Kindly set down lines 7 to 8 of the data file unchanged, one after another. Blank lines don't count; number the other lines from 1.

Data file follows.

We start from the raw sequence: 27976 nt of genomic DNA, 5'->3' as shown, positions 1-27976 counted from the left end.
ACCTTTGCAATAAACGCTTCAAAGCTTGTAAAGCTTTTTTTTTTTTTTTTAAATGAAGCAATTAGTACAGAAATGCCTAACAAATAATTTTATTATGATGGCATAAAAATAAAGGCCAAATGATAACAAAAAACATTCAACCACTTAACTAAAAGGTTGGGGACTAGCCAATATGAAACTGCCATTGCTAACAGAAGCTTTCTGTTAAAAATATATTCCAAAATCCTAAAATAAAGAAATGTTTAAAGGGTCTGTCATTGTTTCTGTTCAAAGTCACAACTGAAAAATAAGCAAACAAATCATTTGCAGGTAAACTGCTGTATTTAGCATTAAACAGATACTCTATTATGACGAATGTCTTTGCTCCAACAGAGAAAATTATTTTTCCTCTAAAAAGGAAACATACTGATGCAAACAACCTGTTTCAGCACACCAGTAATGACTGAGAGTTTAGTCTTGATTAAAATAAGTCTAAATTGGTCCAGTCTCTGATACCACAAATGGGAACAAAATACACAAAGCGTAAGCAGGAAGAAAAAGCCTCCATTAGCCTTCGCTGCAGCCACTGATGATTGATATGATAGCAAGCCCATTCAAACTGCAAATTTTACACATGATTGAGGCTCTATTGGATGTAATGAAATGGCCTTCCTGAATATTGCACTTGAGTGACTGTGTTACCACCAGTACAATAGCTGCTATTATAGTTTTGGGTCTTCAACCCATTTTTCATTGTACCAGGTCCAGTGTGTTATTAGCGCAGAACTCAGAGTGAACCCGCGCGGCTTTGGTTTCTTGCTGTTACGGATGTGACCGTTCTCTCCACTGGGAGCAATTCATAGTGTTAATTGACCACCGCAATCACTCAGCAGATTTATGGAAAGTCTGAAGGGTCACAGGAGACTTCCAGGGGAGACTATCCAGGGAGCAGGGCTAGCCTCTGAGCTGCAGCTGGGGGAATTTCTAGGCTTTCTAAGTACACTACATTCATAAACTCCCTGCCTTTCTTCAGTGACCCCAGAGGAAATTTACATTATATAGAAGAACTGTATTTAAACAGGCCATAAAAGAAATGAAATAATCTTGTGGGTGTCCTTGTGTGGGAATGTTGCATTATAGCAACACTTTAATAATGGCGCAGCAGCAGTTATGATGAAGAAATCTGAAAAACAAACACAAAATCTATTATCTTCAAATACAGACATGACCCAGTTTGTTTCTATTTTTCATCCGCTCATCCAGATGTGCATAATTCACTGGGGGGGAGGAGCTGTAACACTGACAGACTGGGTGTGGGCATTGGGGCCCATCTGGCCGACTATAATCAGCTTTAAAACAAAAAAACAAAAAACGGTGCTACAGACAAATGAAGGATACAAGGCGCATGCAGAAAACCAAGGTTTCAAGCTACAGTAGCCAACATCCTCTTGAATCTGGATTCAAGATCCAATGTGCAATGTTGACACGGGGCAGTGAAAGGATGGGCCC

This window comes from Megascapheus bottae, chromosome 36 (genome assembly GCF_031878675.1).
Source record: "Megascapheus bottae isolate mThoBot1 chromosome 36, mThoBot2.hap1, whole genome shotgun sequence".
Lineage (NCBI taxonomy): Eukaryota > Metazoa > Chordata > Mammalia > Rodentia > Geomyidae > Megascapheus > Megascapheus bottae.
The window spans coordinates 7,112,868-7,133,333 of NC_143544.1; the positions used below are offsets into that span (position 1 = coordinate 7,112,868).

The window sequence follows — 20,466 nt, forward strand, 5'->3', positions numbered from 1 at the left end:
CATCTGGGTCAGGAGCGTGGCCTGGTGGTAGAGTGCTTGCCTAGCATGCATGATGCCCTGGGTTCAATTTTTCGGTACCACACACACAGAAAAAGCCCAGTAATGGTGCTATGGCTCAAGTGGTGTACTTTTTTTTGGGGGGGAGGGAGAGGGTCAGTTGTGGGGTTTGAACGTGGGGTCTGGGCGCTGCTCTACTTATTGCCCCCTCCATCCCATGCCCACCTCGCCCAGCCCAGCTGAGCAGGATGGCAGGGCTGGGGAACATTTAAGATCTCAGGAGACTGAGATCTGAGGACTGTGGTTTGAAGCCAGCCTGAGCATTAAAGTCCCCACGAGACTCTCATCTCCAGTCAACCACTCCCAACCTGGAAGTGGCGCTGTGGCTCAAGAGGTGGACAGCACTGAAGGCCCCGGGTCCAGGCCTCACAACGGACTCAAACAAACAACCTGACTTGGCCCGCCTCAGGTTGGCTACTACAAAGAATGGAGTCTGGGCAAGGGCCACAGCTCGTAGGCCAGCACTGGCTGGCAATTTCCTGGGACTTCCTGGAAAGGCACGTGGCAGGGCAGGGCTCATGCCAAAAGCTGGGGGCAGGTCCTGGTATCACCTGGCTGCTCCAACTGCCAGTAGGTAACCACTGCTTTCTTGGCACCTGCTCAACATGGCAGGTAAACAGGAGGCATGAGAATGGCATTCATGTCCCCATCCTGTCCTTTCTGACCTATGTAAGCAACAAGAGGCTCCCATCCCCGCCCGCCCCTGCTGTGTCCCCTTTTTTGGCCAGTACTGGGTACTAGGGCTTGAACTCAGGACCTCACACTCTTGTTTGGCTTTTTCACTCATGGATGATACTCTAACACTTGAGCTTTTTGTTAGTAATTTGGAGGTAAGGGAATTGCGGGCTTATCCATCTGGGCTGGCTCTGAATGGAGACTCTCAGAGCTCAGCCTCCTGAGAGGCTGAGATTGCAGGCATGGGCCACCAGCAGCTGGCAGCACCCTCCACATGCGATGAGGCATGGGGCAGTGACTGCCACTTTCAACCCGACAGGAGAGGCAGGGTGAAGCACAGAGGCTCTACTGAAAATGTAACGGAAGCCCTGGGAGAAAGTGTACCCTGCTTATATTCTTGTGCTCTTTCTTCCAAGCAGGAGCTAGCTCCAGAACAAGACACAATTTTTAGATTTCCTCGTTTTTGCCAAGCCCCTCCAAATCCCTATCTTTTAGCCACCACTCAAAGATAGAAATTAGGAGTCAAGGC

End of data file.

The window sequence follows — 20,466 nt, forward strand, 5'->3', positions numbered from 1 at the left end:
CATCTGGGTCAGGAGCGTGGCCTGGTGGTAGAGTGCTTGCCTAGCATGCATGATGCCCTGGGTTCAATTTTTCGGTACCACACACACAGAAAAAGCCCAGTAATGGTGCTATGGCTCAAGTGGTGTACTTTTTTTTGGGGGGGAGGGAGAGGGTCAGTTGTGGGGTTTGAACGTGGGGTCTGGGCGCTGCTCTACTTATTGCCCCCTCCATCCCATGCCCACCTCGCCCAGCCCAGCTGAGCAGGATGGCAGGGCTGGGGAACATTTAAGATCTCAGGAGACTGAGATCTGAGGACTGTGGTTTGAAGCCAGCCTGAGCATTAAAGTCCCCACGAGACTCTCATCTCCAGTCAACCACTCCCAACCTGGAAGTGGCGCTGTGGCTCAAGAGGTGGACAGCACTGAAGGCCCCGGGTCCAGGCCTCACAACGGACTCAAACAAACAACCTGACTTGGCCCGCCTCAGGTTGGCTACTACAAAGAATGGAGTCTGGGCAAGGGCCACAGCTCGTAGGCCAGCACTGGCTGGCAATTTCCTGGGACTTCCTGGAAAGGCACGTGGCAGGGCAGGGCTCATGCCAAAAGCTGGGGGCAGGTCCTGGTATCACCTGGCTGCTCCAACTGCCAGTAGGTAACCACTGCTTTCTTGGCACCTGCTCAACATGGCAGGTAAACAGGAGGCATGAGAATGGCATTCATGTCCCCATCCTGTCCTTTCTGACCTATGTAAGCAACAAGAGGCTCCCATCCCCGCCCGCCCCTGCTGTGTCCCCTTTTTTGGCCAGTACTGGGTACTAGGGCTTGAACTCAGGACCTCACACTCTTGTTTGGCTTTTTCACTCATGGATGATACTCTAACACTTGAGCTTTTTGTTAGTAATTTGGAGGTAAGGGAATTGCGGGCTTATCCATCTGGGCTGGCTCTGAATGGAGACTCTCAGAGCTCAGCCTCCTGAGAGGCTGAGATTGCAGGCATGGGCCACCAGCAGCTGGCAGCACCCTCCACATGCGATGAGGCATGGGGCAGTGACTGCCACTTTCAACCCGACAGGAGAGGCAGGGTGAAGCACAGAGGCTCTACTGAAAATGTAACGGAAGCCCTGGGAGAAAGTGTACCCTGCTTATATTCTTGTGCTCTTTCTTCCAAGCAGGAGCTAGCTCCAGAACAAGACACAATTTTTAGATTTCCTCGTTTTTGCCAAGCCCCTCCAAATCCCTATCTTTTAGCCACCACTCAAAGATAGAAATTAGGAGTCAAGGC